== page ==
3 Things That Can Impact Your Car Accident Case
Car accidents are common. Most people have either been involved in one or know someone who has. The part about being in a car accident that so many don't think about is what you have to do to get compensated if it wasn't your fault. Sometimes the person responsible or the insurance company will pay without any problem. However, a lot of people end up having to go to court over the accident. Here are three things that can impact your car accident case.
1. Your own level of fault for the accident.
Even if the defendant is admitting they have some fault in the accident, they will likely try to argue that you are not completely blameless in what happened. Sometimes that defense fails, but if it happens to be proven, it can affect your case.
If you are found to share fault in the accident and your state follows the legal doctrine of contributory negligence, you could be barred from collecting any compensation. This is because, traditionally, you can't collect no matter how small your degree of fault is.
However, if your state follows comparative negligence, you can still collect if you are found to share fault for the accident. You will just have the amount of damages you're requesting reduced by your degree of fault.
So, if you're asking for $25,000 in damages and the judge says you caused 15% of the accident, you will only collect 85% of that amount from the defendant. Some states even take comparative negligence further and won't let you collect damages if your degree of fault exceeds the defendant's or if you are both equally at fault.
2. No fault laws.
Another thing that can impact whether or not you can win a car accident case against the person responsible for the accident is if you live in a state with no fault laws. No fault laws only exist in a few states and the District of Columbia. In those states, those involved in car accidents are legally required to go to their own car insurance company for compensation - no matter who is at fault.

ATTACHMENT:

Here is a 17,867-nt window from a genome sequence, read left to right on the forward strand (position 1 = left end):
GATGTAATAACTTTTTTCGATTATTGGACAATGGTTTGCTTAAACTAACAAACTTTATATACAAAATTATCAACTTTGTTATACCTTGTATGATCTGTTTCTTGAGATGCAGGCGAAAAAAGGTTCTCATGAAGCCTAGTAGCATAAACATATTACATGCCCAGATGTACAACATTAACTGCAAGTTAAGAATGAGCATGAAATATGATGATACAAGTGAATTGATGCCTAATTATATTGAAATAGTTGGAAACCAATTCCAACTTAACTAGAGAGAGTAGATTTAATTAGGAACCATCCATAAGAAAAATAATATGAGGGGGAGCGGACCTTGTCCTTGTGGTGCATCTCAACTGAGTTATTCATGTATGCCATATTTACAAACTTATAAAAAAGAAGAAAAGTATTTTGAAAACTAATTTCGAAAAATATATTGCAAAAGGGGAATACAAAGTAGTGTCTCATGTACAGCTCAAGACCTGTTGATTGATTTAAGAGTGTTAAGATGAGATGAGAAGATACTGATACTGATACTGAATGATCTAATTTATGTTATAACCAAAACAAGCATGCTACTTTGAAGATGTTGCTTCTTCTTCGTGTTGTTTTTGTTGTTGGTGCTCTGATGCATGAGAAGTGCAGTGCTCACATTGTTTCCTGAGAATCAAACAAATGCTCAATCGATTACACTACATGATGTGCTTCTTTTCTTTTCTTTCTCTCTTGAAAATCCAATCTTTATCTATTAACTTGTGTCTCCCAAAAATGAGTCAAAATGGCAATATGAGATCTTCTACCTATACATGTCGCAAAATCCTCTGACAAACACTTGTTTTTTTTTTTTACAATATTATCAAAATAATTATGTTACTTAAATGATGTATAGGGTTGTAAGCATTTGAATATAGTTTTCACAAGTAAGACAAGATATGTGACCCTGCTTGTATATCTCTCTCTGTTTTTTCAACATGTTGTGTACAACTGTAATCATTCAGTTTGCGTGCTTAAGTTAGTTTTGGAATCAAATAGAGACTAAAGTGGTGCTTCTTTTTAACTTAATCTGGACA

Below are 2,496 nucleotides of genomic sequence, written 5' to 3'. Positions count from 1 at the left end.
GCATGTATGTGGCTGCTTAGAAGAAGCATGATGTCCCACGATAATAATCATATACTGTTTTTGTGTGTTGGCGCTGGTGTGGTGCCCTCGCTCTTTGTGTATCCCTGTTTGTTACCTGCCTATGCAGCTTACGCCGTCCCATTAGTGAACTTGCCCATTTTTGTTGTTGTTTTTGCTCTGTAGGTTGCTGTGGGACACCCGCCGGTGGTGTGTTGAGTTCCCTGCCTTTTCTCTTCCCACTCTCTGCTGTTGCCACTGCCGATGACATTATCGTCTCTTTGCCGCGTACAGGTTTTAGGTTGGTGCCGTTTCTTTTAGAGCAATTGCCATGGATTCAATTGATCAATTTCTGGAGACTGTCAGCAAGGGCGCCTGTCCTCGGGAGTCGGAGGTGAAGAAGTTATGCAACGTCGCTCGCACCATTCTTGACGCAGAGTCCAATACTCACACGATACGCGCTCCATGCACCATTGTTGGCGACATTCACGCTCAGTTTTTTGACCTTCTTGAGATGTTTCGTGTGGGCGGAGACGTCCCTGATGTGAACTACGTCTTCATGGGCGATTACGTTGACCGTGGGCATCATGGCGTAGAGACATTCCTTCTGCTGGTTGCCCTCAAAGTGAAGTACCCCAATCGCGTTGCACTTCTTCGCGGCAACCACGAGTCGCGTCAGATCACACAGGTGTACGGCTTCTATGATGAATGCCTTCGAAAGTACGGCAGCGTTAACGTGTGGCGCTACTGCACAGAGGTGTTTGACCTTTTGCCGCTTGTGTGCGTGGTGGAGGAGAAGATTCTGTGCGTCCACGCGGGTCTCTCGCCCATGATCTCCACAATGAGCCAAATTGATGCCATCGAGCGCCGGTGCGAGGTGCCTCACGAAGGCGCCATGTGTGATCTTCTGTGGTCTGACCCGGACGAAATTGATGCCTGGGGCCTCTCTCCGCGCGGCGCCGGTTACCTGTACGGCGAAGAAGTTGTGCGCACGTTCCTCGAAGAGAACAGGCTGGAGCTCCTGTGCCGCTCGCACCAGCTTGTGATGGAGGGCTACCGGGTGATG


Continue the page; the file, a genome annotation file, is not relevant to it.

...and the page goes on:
If you live in a state that has a no fault car insurance law, it can still be possible to sue the other person. This can be done if you have medical bills from the accident that meet the state's minimum medical bill requirement. If you don't, then you are responsible for whatever amount your insurance company won't pay.
3. Not getting medical treatment after the accident.
It should be a given that you need to be evaluated and treated by a doctor after a car accident. But, if you have no obvious injuries and you feel fine, you can be tempted to skip medical attention. The only problem with this is, once those injuries do manifest themselves a day or so later, it's a lot easier for the defense to argue you didn't get the injuries in that accident. And, if they are successful in their argument, the judge can completely dismiss your claim.
As you can see, your car accident case is not always a slam dunk. You may be able to collect the compensation you feel you is due from the defendant, but you also could end up with nothing in the end. For more information, speak with a personal injury attorney at Edward J. Achrem & Associates, Ltd.